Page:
ch173 - CHAPTER CHECKLIST <When you have completed your...

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Cobbe ECO2013 Fall 2003 Chapter 17 P. 1 of 14 < When you have completed your study of this chapter, you will be able to C H A P T E R C H E C K L I S T Describe the short-run policy tradeoff between inflation and unemployment. 1 Distinguish between the short-run and long-run Phillips curves and describe the shifting tradeoff between inflation and unemployment. 2 Explain how the Fed can influence the expected inflation rate and how expected inflation influences the short-run tradeoff. 3 17.1 THE SHORT-RUN PHILLIPS CURVE Short-run Phillips curve A curve that shows the relationship between the inflation rate and the unemployment rate when the natural unemployment rate and the expected inflation rate remain constant. Figure 17.1 on the next slide shows a short-run Phillips curve.
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Cobbe ECO2013 Fall 2003 Chapter 17 P. 2 of 14 17.1 THE SHORT-RUN PHILLIPS CURVE The natural unemployment rate is 6 percent. This combination, at point B , provides the anchor point for the short- run Phillips curve. The expected inflation rate is 3 percent a year. 17.1 THE SHORT-RUN PHILLIPS CURVE The short-run Phillips curve passes through points A B , and C and is the curve SRPC . A lower unemployment rate brings a higher inflation rate, such as at point A . A higher unemployment rate brings a lower inflation rate, such as at point C . 17.1 THE SHORT-RUN PHILLIPS CURVE < Aggregate Supply and the Short-Run Phillips Curve The AS-AD model provides an analogy to the negative relationship between unemployment and inflation along the short-run Phillips curve. The short-run Phillips curve is another way of looking at what lies behind the upward-sloping aggregate supply curve, but switching from price-level to rate of inflation . Both curves arise because the money wage rate is sticky in the short run.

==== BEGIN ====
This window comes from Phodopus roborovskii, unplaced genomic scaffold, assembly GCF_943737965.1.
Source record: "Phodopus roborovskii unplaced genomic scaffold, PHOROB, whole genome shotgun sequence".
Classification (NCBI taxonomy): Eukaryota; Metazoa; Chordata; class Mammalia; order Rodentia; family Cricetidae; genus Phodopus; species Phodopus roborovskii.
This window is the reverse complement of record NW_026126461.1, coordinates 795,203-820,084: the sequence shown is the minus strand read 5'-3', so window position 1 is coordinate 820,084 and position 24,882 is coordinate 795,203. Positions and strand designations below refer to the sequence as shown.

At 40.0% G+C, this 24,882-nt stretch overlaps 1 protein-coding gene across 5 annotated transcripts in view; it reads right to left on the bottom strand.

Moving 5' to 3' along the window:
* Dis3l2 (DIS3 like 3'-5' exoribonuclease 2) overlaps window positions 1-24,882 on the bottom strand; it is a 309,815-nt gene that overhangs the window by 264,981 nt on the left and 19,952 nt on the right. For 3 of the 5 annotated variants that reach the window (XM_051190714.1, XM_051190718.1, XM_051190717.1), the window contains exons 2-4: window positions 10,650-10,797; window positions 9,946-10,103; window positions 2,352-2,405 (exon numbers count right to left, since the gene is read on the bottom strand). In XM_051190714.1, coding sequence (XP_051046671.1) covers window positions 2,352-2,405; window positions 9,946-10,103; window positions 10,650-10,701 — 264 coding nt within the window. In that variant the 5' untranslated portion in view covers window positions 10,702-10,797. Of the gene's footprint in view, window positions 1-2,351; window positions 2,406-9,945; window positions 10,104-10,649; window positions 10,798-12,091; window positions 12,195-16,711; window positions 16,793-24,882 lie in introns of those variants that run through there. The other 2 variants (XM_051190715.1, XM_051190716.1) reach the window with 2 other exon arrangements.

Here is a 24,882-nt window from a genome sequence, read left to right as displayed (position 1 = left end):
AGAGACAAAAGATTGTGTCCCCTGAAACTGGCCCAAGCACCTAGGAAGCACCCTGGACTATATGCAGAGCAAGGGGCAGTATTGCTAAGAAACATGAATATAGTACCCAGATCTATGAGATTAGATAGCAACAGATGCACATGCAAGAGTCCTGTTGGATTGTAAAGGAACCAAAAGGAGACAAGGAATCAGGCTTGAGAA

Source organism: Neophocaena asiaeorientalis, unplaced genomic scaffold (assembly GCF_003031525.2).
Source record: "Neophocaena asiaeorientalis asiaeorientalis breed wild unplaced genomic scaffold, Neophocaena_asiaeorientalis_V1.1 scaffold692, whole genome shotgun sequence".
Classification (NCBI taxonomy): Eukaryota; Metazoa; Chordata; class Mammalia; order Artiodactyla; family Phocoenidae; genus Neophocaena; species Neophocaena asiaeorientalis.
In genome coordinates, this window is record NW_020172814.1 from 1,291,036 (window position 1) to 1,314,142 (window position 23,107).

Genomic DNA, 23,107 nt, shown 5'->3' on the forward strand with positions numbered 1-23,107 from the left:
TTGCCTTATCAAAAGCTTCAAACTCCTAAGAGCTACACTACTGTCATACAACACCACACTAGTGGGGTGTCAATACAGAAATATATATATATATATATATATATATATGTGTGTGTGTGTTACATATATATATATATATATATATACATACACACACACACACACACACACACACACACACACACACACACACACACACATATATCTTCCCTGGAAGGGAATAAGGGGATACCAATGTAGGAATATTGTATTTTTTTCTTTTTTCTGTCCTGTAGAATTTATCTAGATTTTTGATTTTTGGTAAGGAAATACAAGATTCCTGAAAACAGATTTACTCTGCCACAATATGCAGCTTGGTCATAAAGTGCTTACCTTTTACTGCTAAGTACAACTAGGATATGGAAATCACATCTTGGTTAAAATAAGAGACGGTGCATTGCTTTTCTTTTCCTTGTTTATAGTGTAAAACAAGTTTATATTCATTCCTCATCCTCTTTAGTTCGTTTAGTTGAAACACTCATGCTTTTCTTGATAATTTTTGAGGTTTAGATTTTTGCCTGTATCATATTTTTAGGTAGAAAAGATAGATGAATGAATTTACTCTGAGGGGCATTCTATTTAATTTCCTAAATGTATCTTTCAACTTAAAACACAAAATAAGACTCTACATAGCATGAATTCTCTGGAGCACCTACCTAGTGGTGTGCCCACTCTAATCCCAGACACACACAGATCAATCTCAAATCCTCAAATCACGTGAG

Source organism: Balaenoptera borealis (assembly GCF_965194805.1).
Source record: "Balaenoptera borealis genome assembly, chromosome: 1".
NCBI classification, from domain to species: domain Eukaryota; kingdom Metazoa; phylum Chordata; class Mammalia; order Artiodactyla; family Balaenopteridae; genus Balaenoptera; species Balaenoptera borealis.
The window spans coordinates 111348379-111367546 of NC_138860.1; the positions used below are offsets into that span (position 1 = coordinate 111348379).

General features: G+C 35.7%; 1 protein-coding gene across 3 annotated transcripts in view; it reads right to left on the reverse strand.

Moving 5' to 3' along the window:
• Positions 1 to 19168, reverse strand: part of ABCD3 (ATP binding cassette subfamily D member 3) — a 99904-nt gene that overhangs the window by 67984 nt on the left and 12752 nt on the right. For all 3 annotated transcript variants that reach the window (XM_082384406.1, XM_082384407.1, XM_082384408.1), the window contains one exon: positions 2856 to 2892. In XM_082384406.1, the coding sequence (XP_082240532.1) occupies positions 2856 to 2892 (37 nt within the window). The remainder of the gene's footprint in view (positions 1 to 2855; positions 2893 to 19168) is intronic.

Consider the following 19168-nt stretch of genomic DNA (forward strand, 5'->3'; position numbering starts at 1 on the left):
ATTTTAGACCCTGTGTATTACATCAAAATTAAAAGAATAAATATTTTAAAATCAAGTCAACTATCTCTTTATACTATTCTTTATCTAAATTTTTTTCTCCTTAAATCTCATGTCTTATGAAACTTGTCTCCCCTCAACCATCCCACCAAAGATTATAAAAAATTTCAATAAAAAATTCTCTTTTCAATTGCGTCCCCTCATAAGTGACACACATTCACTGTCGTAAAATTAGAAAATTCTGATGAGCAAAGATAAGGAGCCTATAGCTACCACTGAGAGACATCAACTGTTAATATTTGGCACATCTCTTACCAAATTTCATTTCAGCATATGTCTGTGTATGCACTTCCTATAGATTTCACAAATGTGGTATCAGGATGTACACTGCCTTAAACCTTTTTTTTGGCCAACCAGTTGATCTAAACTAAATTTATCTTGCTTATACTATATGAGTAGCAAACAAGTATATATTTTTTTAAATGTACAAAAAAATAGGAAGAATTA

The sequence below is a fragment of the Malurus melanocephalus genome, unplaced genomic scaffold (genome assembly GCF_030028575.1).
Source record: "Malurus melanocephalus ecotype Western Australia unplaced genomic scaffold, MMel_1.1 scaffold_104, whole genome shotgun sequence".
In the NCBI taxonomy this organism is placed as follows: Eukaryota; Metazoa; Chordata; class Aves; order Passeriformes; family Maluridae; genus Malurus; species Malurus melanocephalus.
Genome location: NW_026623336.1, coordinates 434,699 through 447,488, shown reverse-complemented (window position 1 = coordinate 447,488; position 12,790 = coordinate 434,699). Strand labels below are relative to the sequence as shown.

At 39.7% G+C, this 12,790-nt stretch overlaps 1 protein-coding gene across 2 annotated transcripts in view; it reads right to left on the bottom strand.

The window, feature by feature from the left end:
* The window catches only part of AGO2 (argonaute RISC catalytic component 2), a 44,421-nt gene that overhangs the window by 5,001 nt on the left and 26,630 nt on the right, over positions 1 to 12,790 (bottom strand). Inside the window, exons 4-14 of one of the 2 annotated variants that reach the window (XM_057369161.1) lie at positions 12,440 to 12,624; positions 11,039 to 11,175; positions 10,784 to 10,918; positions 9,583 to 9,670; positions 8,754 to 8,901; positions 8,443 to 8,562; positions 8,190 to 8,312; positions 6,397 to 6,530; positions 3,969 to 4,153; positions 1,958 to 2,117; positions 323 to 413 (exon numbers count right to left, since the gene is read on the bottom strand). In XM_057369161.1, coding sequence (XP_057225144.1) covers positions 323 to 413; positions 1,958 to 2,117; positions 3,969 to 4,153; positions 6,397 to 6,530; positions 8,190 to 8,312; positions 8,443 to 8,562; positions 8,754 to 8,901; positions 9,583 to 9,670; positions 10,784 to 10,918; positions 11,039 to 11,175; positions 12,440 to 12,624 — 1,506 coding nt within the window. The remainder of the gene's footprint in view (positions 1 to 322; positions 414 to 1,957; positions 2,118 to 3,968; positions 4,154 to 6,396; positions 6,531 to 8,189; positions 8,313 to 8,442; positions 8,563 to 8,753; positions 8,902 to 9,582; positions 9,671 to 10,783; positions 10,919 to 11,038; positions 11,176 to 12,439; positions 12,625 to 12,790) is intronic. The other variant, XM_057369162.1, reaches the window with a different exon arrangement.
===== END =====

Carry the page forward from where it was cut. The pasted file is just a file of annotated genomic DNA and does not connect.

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Cobbe ECO2013 Fall 2003 Chapter 17 P. 3 of 14 17.1 THE SHORT-RUN PHILLIPS CURVE When the price level changes but the money wage rate doesn’t change, the real wage rate changes and so does the quantity of labor demanded and the quantity of real GDP supplied. This change in real GDP and employment also changes the unemployment rate, and the change in the price level also changes the inflation rate. Our AS argument was about the price level; the Phillips Curve is an empirical observation – what actually happens – that recognizes that the price level is not constant, but typically is changing. So what really happens is inflation speeds up or slows down. 17.1 THE SHORT-RUN PHILLIPS CURVE Unemployment and Real GDP At full employment, the quantity of real GDP is potential GDP and the unemployment rate is the natural unemployment rate – also known as NAIRU , which stands for Non-Accelerating Inflation Rate of Unemployment . If real GDP exceeds potential GDP, employment exceeds its full-employment level and the unemployment rate falls below the natural unemployment rate.
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ch173 - CHAPTER CHECKLIST &lt;When you have completed your...

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